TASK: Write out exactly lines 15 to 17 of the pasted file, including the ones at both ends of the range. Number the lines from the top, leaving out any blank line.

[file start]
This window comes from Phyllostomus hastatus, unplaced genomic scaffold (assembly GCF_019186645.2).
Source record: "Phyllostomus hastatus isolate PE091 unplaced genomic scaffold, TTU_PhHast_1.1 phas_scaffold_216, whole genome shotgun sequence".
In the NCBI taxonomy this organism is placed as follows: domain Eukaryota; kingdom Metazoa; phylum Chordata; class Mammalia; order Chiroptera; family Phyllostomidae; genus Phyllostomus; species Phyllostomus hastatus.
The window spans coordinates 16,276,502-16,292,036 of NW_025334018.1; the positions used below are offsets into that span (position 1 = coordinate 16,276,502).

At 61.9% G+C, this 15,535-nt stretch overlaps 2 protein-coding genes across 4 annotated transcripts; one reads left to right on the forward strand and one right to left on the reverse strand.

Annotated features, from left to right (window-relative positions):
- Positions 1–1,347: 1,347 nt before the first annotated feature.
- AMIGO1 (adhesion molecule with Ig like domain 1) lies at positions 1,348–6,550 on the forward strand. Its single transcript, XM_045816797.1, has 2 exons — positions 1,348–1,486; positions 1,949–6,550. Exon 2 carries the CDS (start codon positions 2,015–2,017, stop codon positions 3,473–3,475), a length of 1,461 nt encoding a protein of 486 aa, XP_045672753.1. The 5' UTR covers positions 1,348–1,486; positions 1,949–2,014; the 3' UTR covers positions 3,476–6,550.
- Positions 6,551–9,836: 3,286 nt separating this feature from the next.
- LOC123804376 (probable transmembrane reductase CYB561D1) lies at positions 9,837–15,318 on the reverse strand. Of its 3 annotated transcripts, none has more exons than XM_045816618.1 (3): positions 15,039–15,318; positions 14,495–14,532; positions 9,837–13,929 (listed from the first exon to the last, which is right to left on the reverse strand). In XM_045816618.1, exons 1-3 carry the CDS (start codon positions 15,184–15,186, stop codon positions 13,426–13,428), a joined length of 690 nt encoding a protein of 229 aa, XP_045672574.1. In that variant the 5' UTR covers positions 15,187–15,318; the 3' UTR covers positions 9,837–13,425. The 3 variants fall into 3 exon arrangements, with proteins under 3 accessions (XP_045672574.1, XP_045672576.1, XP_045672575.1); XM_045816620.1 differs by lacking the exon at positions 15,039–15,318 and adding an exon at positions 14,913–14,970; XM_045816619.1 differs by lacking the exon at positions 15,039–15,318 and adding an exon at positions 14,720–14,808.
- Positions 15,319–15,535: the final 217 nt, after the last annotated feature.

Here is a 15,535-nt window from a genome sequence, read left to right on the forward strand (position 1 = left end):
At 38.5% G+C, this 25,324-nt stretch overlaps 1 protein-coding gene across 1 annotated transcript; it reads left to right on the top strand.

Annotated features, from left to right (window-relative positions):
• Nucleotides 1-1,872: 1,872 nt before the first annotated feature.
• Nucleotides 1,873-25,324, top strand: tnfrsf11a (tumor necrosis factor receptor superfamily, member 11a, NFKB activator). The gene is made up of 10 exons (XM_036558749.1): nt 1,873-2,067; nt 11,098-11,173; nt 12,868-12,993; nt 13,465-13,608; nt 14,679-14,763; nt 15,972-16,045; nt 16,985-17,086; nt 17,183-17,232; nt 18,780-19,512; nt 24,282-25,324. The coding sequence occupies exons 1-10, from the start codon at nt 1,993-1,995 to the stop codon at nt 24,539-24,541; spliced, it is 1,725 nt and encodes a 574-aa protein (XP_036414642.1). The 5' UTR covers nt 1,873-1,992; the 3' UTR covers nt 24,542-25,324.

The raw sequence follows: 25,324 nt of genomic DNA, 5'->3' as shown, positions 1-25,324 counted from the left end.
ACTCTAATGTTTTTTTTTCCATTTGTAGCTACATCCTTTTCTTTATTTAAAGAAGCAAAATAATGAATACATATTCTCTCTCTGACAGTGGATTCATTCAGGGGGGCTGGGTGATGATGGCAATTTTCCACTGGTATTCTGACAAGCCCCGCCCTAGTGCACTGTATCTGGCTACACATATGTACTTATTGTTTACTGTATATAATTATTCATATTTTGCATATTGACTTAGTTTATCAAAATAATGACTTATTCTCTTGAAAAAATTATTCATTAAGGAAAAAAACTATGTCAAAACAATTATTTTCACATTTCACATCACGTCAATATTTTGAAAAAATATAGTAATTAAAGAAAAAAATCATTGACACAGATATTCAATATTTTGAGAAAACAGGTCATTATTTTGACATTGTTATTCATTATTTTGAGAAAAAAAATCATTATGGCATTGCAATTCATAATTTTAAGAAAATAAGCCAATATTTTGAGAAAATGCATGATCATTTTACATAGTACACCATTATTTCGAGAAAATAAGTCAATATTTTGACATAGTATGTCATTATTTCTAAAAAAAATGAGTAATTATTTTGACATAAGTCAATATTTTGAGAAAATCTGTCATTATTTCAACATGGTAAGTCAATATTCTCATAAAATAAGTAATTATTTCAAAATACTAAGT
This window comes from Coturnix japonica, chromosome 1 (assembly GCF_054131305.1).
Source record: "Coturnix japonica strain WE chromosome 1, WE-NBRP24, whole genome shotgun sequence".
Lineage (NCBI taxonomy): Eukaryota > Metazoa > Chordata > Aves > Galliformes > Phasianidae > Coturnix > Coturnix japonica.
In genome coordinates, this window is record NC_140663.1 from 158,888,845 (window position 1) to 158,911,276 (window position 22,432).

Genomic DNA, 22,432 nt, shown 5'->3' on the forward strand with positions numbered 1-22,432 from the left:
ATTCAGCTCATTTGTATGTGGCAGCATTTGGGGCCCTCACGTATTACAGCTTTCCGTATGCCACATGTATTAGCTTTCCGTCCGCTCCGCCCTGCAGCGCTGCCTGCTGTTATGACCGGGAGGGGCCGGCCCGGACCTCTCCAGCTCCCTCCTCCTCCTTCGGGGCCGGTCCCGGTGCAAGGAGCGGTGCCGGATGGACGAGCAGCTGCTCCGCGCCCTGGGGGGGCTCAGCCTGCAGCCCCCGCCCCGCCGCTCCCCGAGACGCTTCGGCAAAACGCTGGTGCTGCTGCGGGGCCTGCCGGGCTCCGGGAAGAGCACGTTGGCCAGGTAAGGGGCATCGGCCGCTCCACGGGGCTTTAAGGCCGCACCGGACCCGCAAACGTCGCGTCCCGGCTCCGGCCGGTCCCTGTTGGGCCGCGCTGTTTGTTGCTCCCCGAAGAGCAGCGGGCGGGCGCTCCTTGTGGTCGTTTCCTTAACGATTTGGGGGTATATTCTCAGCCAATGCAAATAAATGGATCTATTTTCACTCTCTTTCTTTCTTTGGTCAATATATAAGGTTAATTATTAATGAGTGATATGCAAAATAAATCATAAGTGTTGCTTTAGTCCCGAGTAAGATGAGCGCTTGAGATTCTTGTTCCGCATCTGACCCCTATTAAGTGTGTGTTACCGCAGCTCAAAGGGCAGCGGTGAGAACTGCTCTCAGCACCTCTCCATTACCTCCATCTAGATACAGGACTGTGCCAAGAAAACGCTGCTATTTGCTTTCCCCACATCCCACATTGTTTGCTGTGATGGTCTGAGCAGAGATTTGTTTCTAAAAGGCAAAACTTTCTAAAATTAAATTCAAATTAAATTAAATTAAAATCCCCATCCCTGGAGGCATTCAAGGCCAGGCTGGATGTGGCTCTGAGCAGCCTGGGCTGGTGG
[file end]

• Nucleotides 1-1,872: 1,872 nt before the first annotated feature.
• Nucleotides 1,873-25,324, top strand: tnfrsf11a (tumor necrosis factor receptor superfamily, member 11a, NFKB activator). The gene is made up of 10 exons (XM_036558749.1): nt 1,873-2,067; nt 11,098-11,173; nt 12,868-12,993; nt 13,465-13,608; nt 14,679-14,763; nt 15,972-16,045; nt 16,985-17,086; nt 17,183-17,232; nt 18,780-19,512; nt 24,282-25,324. The coding sequence occupies exons 1-10, from the start codon at nt 1,993-1,995 to the stop codon at nt 24,539-24,541; spliced, it is 1,725 nt and encodes a 574-aa protein (XP_036414642.1). The 5' UTR covers nt 1,873-1,992; the 3' UTR covers nt 24,542-25,324.

The raw sequence follows: 25,324 nt of genomic DNA, 5'->3' as shown, positions 1-25,324 counted from the left end.